Rory McIlroy, after a Players Championship week that was uneasy, was asked if its summation was too. Perhaps surprisingly, it wasn’t.
He wrapped things up in two words.
“Very blah,” McIlroy said.
That about says it all. Short, but unsweet. McIlroy shot rounds of four-over 76 and one-over 73, he played no favorites with his struggles at TPC Sawgrass, and the world No. 3 was shockingly finished after 36 Players holes. He was left to answering why, though Saturday he confirmed at least one thought.
To catch everyone up here, over the past year or so, there’s been the golf, and then there’s been LIV Golf, and PGA Tour players leaving for LIV Golf, and the PGA Tour reworking its model as a response to the fight. Among the more recent changes, announced just last week, the Tour will play eight designated events next year without a cut, and only 50 players — the top 50 from the prior year’s year-long standings — will be guaranteed spots in those events.
Then there’s been McIlroy, who’s taken on the mantle of Tour spokesman. Through defending the established brand and spearheading some of the moves, he’s been the face. And that led to this exchange on Saturday.
“There’s a theory that everything else — on schedules, board meetings, talking about all this stuff — is taking quite a lot out of you. What do you make of that? Is that fair?”
“Yeah, it is fair,” McIlroy said. “I’d love to get back to being a golfer, yeah. Look, it’s been a busy couple of weeks, and it’s been — honestly it’s been a busy sort of six or eight months. But as I said at the start of the week, everything has sort of been announced now, and the wheels have been put in motion, so it should obviously quiete down from here.”
“How hard has it been to just focus on being a golfer?”
“Yeah, it’s just the time management,” McIlroy said. “The golf out here, that’s fine, but it’s just more the time at home to make sure you’re getting prepared, to make sure that you’re doing everything you can to be ready once you show up to these weeks. That’s where I’ve maybe sacrificed a little bit of time with some of this other stuff.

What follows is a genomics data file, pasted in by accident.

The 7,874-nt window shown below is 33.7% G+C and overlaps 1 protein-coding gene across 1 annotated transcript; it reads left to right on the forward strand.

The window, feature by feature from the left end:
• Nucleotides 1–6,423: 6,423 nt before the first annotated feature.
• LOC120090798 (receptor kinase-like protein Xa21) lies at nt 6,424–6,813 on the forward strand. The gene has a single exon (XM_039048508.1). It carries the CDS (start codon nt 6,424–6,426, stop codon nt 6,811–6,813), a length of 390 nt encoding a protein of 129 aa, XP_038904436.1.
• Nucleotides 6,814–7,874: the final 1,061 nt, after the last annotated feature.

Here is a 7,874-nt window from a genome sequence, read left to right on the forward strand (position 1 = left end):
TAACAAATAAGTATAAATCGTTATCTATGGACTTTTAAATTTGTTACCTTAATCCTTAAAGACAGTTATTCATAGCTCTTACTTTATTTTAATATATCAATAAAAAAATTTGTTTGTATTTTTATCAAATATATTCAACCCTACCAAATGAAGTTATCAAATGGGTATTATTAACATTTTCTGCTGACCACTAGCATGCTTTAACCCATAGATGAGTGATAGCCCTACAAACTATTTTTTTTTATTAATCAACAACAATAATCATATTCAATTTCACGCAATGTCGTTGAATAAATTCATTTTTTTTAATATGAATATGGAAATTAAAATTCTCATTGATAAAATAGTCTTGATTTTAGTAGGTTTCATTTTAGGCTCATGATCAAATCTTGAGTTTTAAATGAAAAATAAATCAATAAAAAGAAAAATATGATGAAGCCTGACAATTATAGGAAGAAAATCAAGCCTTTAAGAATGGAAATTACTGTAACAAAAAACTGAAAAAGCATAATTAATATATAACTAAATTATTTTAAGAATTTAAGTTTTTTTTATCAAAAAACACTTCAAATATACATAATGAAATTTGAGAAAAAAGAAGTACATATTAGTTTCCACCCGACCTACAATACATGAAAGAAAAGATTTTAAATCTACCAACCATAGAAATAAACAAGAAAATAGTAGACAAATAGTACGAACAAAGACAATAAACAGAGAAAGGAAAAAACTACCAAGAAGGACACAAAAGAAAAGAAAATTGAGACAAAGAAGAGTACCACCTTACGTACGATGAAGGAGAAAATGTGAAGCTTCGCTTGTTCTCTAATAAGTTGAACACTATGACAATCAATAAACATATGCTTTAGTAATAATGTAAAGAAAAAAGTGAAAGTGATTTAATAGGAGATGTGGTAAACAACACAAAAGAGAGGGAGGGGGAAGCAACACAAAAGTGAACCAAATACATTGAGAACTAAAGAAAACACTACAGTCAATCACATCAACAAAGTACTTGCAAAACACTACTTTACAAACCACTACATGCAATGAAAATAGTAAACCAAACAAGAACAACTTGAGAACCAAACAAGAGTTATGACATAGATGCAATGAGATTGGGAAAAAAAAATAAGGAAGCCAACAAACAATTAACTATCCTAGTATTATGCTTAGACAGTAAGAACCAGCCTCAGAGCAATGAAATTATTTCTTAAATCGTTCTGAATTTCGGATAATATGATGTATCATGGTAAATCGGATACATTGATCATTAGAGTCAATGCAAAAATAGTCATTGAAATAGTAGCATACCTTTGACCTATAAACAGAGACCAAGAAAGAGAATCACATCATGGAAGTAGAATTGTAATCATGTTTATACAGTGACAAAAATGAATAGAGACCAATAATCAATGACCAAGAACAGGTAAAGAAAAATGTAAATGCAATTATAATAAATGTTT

“As I said, I’m ready to get back to being purely a golfer.”
In short there, “this other stuff” has been a lot. Of course, McIlroy is the world No. 3. Over the past few months, he’s been No. 1. In four events this year, he’s won once, and last week, he tied for second at the Arnold Palmer Invitational. Still, unfair or not, the standard is higher for McIlroy. And this week, his numbers were ghastly. He struggled off the tee — in the first round, he was 88th (-0.649) in Strokes Gained: Off the Tee. He struggled around the green — in the round one, he was 142nd (-3.048) in SG: Around the Green, and in the second, he was 126th (-1.220). He struggled with his putting — he was 137th (-2.594) and 91st (-0.490), respectively.
So is this a blip? In this way, golf does not discriminate. Or the start of a trend?
We’ll know soon, though the answer may come in the heart of golf’s year. In two weeks, McIlroy will play the match play event. He’ll take a week off.
Then it’s the Masters.
“Just it is what it is,” McIlroy said. “I actually don’t feel like I’m playing that badly at all. A few miscues here and there, putted it off the 6th green yesterday, and just stuff that — just a little untidy here and there.
“But hit the ball OK. Just, as I said, this course, if you’re a little off definitely just magnifies where you are.”
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